My top three sacred vocal works for choir in no particular order:

1. Johann Sebastian Bach: Messe h-Moll (Mass in B minor) BWV 232
Composed: 1747-1749
Duration: approximately 2 hours
Pages in score: 240
Type of choir: SSATB, also SATBSATB
Percentage of purely choral music: About 70%
Favourite recording: The Monteverdi Choir, conducted by John Eliot Gardiner
Favourite passage: The fireworks and jubilation at the end of "Et resurrexit" (".. cujus regni non erit finis....)
Times I have performed it: 3

2. Johannes Brahms: Ein deutsches Requiem (A German requiem) opus 45
First performance: 1869
Duration: approximately 1 hour
Pages in score: 95
Type of choir: SATB
Percentage of purely choral music: perhaps about 93% (guess)
Favourite recording: The Monteverdi Choir, conducted by John Eliot Gardiner (nevertheless not perfect)
Favourite passage: The majestic and elating crescendo at "Ich hoffe auf Dich" in the third movement
Times I have performed it: 2

3. Sergei Rahmaninoff: Vsenoshnoye Bdenye (All-night vigil) opus 37
Premiered: 1915
Duration: approximately 1 hour
Pages in score: 112
Type of choir: SSSAAATTTBBB
Percentage of purely choral music: 100% (100& a cappella)
Favourite recording: The Estonian Philharmonic Chamber Choir, conducted by Paul Hillier
Favourite passage: The relentless and spine-chilling chanting of the altos in "The Great Doxology"
Times I have performed it: 0

February 15, 2006

Burst of Creativity

Now that I got my camera back from my mother who took it with her to Narva, I took some photos yesterday at home and today on my way in the morning to reinforce my status as a creative person. Here are some of the results!

This tram, running on line 6, is the only one of its kind here in Helsinki, and stepping into it is like crossing over to Germany or Amsterdam. Horrible from outside but cosily comfortable inside!

This is taken at the bus stop in Hanasaari, which I usually avoid at all costs (see my previous entry "Monday, Monday"). The landscape is bleak but pretty (sorry about the lamppost). And it was freezing!! I feel much colder now than when it was -25 because the air is not only cold, it's also chilling!

This is what it looks like when a string of the harp snaps. Annoyingly, it's possibly the only string I don't have a spare of and imagine trying to play something without being able to play a B natural (or flat, or sharp!). I tried today, and I kept forgetting there was no string, so I automatically played the next string available and so on.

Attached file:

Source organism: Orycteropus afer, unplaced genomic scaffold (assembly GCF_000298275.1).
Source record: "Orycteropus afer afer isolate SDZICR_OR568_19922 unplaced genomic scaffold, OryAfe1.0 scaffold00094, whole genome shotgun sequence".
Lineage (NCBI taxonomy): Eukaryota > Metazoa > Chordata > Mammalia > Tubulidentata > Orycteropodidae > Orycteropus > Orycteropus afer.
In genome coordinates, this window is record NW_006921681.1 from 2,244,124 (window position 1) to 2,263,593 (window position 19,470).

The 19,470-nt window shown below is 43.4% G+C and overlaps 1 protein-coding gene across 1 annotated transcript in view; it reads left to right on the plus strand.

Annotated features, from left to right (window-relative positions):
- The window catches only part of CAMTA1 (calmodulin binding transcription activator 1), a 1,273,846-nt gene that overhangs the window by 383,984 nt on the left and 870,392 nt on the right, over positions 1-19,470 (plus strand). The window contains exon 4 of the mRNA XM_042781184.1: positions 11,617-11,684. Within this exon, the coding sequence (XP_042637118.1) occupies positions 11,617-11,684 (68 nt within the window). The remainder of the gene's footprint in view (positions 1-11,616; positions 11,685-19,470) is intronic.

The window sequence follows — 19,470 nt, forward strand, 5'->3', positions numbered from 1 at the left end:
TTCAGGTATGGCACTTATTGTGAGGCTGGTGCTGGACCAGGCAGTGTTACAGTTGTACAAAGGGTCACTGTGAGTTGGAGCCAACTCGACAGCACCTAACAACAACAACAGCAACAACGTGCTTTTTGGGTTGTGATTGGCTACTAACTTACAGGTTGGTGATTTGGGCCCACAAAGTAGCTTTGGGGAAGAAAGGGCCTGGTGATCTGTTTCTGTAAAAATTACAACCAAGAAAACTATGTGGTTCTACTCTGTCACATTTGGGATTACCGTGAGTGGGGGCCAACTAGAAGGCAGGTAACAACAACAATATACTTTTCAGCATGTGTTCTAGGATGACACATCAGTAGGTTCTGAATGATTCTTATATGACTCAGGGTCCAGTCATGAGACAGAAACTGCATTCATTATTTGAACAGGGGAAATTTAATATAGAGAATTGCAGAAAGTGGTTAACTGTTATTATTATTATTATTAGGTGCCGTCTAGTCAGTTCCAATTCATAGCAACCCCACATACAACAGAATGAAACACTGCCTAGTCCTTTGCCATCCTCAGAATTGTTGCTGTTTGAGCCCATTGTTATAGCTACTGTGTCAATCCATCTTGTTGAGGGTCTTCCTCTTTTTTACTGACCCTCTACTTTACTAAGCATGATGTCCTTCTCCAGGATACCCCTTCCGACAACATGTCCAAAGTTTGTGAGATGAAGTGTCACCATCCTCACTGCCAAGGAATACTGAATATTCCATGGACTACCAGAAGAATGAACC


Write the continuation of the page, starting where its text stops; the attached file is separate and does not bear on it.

I only have one mirror in my house (apart from the bathroom) and I took it down to make some nice atmospheric fotos using it. Here is the best picture which came out!

February 08, 2006

One of the best pictures I have ever taken

Saimaa lake near Joutseno, 23.6.2003

Public transport

Is it just me or is it actually becoming more fun to use public transport in Helsinki? I might be wrong, but people seem much more relaxed, in a better mood and friendly nowadays in buses, trams and the metro. Of course there's always the obligatory guy who screams at the driver to open the f**king doors (funny, you'd think Finnish people know some things just don't work as quickly when it's -20) or the ever-charming drunk who makes passes at visibly distressed young women (try trams 8 or 3T for such an experience).

However, I have to say that even the drivers seem much friendlier - from greeting passengers to waiting for the alarmed mother with children and shoppings in tow, running as fast as she can to reach the front door of the bus. It also doesn't feel anymore like laughing out loud or saying something in trams causes stares which surely only alien creatures deserve.

It can also be that I'm imagining things, but today I felt like just sitting in the tram without the need to isolate myself from the surrounding environment by plugging into my iPod or browsing through my calendar, another favourite pastime in public transport. And believe me, getting on the right tram in the morning can make or break a day!